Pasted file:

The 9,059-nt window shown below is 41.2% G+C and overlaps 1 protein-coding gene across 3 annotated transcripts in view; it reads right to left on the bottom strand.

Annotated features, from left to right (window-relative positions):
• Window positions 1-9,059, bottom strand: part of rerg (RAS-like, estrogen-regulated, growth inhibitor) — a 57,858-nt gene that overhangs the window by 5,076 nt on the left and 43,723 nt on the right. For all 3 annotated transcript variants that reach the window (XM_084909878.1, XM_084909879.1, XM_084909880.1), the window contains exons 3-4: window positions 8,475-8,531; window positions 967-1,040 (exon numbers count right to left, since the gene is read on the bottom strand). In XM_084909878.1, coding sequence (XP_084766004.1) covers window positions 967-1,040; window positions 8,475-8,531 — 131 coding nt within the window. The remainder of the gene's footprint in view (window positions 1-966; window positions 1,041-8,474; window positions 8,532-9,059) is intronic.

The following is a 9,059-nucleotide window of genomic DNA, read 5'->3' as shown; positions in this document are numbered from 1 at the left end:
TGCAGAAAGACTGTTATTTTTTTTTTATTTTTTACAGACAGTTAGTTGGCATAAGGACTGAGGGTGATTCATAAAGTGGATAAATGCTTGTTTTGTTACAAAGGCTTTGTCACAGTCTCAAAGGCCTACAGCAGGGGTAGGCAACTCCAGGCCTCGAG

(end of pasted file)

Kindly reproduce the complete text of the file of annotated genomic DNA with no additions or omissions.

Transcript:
The 9,059-nt window shown below is 41.2% G+C and overlaps 1 protein-coding gene across 3 annotated transcripts in view; it reads right to left on the bottom strand.

Annotated features, from left to right (window-relative positions):
• Window positions 1-9,059, bottom strand: part of rerg (RAS-like, estrogen-regulated, growth inhibitor) — a 57,858-nt gene that overhangs the window by 5,076 nt on the left and 43,723 nt on the right. For all 3 annotated transcript variants that reach the window (XM_084909878.1, XM_084909879.1, XM_084909880.1), the window contains exons 3-4: window positions 8,475-8,531; window positions 967-1,040 (exon numbers count right to left, since the gene is read on the bottom strand). In XM_084909878.1, coding sequence (XP_084766004.1) covers window positions 967-1,040; window positions 8,475-8,531 — 131 coding nt within the window. The remainder of the gene's footprint in view (window positions 1-966; window positions 1,041-8,474; window positions 8,532-9,059) is intronic.

The following is a 9,059-nucleotide window of genomic DNA, read 5'->3' as shown; positions in this document are numbered from 1 at the left end:
TGCAGAAAGACTGTTATTTTTTTTTTATTTTTTACAGACAGTTAGTTGGCATAAGGACTGAGGGTGATTCATAAAGTGGATAAATGCTTGTTTTGTTACAAAGGCTTTGTCACAGTCTCAAAGGCCTACAGCAGGGGTAGGCAACTCCAGGCCTCGAG